Sunday, January 29, 2012

Human research in the JSTOR dungeon

Step back and think about this picture. Universities that created this academic content for free must pay to read it. Step back even further. The public -- which has indirectly funded this research with federal and state taxes that support our higher education system -- has virtually no access to this material, since neighborhood libraries cannot afford to pay those subscription costs. Newspapers and think tanks, which could help extend research into the public sphere, are denied free access to the material. Faculty members are rightly bitter that their years of work reaches an audience of a handful, while every year, 150 million attempts to read JSTOR content are denied every year.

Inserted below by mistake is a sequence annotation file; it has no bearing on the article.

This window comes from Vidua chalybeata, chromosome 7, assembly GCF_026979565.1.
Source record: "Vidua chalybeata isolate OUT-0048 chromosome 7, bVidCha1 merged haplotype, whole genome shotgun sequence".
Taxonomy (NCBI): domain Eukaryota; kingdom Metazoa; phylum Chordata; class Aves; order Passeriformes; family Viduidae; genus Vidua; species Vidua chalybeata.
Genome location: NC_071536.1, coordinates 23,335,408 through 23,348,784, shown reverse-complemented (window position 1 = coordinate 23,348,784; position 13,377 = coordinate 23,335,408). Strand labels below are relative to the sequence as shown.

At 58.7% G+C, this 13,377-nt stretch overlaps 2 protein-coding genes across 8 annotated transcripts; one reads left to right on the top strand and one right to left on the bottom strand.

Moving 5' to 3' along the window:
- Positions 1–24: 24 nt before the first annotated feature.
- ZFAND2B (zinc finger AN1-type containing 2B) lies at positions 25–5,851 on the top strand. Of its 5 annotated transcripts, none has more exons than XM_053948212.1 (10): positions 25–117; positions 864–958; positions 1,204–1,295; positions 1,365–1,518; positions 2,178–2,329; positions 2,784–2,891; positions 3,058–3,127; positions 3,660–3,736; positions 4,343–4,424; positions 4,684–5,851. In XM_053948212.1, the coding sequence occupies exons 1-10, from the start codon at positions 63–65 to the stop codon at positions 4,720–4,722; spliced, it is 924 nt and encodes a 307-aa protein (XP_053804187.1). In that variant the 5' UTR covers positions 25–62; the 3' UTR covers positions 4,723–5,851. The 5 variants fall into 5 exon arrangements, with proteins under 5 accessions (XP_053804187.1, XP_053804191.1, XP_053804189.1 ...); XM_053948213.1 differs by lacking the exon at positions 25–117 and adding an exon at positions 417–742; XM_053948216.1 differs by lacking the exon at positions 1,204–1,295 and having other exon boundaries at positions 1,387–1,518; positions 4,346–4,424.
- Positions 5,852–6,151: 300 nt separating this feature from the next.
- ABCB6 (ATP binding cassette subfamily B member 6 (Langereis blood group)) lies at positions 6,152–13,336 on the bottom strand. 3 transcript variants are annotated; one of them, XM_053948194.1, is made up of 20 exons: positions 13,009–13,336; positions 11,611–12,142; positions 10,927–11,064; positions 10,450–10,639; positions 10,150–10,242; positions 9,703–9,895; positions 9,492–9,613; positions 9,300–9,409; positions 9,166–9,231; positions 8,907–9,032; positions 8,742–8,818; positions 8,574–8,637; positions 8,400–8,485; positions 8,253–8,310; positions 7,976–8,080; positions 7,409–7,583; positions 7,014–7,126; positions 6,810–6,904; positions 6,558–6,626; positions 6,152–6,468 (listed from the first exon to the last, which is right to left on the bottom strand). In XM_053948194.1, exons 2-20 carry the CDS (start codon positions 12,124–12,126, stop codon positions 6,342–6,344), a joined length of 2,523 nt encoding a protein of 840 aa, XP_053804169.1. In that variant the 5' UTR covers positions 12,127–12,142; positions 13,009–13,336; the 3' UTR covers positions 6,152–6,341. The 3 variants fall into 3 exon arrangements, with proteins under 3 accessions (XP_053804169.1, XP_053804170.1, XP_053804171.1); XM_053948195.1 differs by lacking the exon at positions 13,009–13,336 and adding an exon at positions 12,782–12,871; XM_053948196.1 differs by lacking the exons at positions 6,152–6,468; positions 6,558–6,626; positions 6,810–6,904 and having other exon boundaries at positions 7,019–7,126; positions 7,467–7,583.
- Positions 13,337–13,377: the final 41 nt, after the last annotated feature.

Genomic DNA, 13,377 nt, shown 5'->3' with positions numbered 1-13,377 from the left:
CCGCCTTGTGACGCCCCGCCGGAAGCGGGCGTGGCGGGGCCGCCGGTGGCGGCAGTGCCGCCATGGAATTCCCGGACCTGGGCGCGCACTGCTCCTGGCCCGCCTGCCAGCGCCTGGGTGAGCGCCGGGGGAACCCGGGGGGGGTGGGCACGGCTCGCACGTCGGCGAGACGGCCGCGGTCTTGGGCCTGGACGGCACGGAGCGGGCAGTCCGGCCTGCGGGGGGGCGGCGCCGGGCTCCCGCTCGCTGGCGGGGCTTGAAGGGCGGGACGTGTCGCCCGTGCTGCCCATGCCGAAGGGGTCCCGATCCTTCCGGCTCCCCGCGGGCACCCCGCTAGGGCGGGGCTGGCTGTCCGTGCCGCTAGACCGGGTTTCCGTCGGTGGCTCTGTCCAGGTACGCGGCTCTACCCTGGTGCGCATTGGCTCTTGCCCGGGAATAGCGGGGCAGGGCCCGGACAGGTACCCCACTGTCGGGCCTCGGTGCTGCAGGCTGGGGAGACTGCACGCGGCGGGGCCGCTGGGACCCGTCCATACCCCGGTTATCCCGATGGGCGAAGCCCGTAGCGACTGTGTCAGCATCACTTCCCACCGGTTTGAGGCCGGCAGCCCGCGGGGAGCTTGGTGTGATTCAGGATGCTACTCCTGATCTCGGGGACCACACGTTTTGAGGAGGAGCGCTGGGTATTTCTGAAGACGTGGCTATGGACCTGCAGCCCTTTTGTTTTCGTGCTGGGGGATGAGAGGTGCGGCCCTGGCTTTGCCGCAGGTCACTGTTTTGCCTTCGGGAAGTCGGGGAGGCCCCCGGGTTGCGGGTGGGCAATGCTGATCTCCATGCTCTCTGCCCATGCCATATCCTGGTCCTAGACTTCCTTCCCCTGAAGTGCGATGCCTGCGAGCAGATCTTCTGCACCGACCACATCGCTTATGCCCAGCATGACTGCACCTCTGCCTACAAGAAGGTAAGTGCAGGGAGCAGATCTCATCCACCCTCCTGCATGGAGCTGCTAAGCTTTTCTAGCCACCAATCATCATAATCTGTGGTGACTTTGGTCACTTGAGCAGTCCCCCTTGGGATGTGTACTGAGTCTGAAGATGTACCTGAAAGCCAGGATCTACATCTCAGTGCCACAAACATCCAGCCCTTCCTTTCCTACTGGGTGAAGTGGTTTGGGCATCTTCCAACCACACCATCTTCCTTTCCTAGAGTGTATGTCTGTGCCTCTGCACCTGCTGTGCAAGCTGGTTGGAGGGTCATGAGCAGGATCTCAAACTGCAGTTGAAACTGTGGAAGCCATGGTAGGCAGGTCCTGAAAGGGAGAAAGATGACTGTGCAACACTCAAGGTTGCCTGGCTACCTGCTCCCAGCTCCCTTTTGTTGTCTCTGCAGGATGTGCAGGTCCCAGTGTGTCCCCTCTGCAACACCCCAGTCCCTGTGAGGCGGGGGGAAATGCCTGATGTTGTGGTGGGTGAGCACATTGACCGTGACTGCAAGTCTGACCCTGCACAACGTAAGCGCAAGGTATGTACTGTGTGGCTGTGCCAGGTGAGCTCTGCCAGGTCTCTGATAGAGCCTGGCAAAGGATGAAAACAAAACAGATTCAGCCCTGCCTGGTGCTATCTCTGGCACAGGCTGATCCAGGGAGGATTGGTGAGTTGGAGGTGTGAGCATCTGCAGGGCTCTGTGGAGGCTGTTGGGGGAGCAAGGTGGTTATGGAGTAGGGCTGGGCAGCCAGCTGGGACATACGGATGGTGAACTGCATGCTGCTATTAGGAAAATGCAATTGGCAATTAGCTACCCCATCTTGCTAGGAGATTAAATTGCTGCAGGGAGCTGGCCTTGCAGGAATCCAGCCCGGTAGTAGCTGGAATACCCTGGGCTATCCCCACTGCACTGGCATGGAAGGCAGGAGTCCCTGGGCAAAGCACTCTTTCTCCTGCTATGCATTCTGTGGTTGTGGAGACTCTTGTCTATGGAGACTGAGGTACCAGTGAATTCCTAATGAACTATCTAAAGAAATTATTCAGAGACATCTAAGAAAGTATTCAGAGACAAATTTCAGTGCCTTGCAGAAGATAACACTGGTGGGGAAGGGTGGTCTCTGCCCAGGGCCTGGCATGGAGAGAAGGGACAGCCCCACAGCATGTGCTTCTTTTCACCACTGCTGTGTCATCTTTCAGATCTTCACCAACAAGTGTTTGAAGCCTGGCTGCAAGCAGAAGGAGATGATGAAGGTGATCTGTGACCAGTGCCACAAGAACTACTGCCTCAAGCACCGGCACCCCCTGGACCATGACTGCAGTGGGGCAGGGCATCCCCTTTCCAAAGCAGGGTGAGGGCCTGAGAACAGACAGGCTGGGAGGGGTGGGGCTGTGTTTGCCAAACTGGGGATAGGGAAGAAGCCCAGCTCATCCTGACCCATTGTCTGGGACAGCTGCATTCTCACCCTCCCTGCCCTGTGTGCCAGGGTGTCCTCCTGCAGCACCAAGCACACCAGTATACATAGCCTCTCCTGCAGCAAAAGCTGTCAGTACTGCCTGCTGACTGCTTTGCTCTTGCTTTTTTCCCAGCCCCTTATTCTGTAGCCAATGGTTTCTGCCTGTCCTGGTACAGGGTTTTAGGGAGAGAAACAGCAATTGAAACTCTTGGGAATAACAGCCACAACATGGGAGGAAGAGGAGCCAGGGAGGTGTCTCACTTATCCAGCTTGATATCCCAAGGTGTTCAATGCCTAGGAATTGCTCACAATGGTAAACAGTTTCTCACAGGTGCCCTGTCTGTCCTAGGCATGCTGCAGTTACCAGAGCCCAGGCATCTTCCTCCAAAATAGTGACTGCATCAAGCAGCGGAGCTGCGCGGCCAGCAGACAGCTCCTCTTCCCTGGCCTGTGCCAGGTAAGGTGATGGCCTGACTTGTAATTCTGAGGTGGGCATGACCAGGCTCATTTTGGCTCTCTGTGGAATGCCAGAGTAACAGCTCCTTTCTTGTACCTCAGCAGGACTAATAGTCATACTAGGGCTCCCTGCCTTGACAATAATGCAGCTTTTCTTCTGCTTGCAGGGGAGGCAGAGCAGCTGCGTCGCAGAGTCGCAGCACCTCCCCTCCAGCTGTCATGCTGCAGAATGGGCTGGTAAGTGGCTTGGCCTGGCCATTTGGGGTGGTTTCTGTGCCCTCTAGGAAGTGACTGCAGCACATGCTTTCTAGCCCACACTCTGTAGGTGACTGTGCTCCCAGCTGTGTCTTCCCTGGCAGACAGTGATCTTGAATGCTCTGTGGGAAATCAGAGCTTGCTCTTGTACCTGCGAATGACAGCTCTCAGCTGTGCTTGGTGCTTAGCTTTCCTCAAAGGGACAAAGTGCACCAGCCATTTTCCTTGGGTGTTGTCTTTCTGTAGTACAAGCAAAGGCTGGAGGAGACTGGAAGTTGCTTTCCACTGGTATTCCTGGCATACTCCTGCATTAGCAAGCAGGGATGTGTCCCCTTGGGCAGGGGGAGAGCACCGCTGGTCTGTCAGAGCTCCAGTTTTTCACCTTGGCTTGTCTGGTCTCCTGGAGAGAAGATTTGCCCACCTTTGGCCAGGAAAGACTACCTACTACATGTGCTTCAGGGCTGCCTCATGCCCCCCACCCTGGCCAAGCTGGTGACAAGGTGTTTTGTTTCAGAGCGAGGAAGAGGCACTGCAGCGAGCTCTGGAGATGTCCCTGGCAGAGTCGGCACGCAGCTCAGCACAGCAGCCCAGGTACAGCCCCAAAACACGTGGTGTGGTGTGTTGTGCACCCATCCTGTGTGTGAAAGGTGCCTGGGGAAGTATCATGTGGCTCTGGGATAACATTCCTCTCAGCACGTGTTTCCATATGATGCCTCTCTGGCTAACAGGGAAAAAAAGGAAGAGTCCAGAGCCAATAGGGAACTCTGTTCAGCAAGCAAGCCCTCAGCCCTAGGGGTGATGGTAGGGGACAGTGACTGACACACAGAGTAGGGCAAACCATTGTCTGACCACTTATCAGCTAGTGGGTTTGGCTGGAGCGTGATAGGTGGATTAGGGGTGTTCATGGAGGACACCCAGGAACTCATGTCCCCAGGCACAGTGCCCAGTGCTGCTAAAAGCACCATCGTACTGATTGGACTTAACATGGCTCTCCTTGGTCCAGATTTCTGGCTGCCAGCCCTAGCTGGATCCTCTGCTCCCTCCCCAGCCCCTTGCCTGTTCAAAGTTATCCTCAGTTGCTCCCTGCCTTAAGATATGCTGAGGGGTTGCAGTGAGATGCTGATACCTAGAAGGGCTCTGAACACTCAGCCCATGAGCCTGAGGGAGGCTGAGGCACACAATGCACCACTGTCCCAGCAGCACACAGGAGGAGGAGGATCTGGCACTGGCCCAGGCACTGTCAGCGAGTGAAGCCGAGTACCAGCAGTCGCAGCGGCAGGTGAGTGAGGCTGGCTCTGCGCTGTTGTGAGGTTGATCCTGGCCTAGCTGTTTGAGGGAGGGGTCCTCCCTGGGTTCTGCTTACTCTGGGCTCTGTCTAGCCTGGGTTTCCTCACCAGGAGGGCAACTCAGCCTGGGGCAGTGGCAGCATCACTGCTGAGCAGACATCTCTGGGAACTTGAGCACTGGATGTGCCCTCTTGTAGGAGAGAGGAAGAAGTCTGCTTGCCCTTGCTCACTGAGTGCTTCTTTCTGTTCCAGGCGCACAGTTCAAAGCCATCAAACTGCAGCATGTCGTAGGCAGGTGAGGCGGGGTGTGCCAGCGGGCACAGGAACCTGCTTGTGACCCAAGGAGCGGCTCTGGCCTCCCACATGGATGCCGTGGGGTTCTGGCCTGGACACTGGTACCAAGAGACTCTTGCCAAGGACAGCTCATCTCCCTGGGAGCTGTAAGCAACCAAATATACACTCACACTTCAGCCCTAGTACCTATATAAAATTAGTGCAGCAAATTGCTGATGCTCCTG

Laura McKenna on:

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Anonymous Anonymous said...

Tom, I was just reading a story over at ars technica

Are we passing laws that make access to public information more difficult?

1/31/2012 8:44 AM  
Blogger Tom Matrullo said...


I'm sure there are better sources, but this is likely to be pretty current as a starting point:

I'm not sure there's much of a "conversation" here, just factions.

2/04/2012 3:46 PM  

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